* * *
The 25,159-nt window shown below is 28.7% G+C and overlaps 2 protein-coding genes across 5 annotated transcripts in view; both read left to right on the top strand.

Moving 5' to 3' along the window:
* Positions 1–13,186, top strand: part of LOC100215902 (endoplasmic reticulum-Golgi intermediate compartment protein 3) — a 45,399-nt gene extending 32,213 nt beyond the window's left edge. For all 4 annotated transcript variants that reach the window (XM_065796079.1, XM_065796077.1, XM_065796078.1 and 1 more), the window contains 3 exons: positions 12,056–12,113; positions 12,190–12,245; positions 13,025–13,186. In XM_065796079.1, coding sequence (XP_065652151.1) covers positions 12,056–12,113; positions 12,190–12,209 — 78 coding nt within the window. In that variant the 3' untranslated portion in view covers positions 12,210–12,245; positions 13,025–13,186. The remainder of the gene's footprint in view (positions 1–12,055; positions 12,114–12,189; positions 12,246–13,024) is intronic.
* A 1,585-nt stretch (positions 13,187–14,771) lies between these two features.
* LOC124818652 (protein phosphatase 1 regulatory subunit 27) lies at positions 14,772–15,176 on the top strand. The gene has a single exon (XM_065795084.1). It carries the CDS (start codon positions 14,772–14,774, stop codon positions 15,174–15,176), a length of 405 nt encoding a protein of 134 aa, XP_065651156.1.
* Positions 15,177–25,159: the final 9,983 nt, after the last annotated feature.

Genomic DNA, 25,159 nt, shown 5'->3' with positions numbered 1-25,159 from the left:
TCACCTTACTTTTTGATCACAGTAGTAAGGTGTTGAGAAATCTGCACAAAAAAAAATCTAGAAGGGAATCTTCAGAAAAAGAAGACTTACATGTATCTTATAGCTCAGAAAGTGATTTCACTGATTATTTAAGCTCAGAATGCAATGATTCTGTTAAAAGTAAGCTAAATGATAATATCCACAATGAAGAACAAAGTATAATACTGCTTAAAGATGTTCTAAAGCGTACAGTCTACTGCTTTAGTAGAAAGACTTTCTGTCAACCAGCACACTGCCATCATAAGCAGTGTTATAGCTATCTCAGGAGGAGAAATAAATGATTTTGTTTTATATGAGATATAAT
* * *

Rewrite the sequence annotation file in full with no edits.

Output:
The 25,159-nt window shown below is 28.7% G+C and overlaps 2 protein-coding genes across 5 annotated transcripts in view; both read left to right on the top strand.

Moving 5' to 3' along the window:
* Positions 1–13,186, top strand: part of LOC100215902 (endoplasmic reticulum-Golgi intermediate compartment protein 3) — a 45,399-nt gene extending 32,213 nt beyond the window's left edge. For all 4 annotated transcript variants that reach the window (XM_065796079.1, XM_065796077.1, XM_065796078.1 and 1 more), the window contains 3 exons: positions 12,056–12,113; positions 12,190–12,245; positions 13,025–13,186. In XM_065796079.1, coding sequence (XP_065652151.1) covers positions 12,056–12,113; positions 12,190–12,209 — 78 coding nt within the window. In that variant the 3' untranslated portion in view covers positions 12,210–12,245; positions 13,025–13,186. The remainder of the gene's footprint in view (positions 1–12,055; positions 12,114–12,189; positions 12,246–13,024) is intronic.
* A 1,585-nt stretch (positions 13,187–14,771) lies between these two features.
* LOC124818652 (protein phosphatase 1 regulatory subunit 27) lies at positions 14,772–15,176 on the top strand. The gene has a single exon (XM_065795084.1). It carries the CDS (start codon positions 14,772–14,774, stop codon positions 15,174–15,176), a length of 405 nt encoding a protein of 134 aa, XP_065651156.1.
* Positions 15,177–25,159: the final 9,983 nt, after the last annotated feature.

Genomic DNA, 25,159 nt, shown 5'->3' with positions numbered 1-25,159 from the left:
TCACCTTACTTTTTGATCACAGTAGTAAGGTGTTGAGAAATCTGCACAAAAAAAAATCTAGAAGGGAATCTTCAGAAAAAGAAGACTTACATGTATCTTATAGCTCAGAAAGTGATTTCACTGATTATTTAAGCTCAGAATGCAATGATTCTGTTAAAAGTAAGCTAAATGATAATATCCACAATGAAGAACAAAGTATAATACTGCTTAAAGATGTTCTAAAGCGTACAGTCTACTGCTTTAGTAGAAAGACTTTCTGTCAACCAGCACACTGCCATCATAAGCAGTGTTATAGCTATCTCAGGAGGAGAAATAAATGATTTTGTTTTATATGAGATATAAT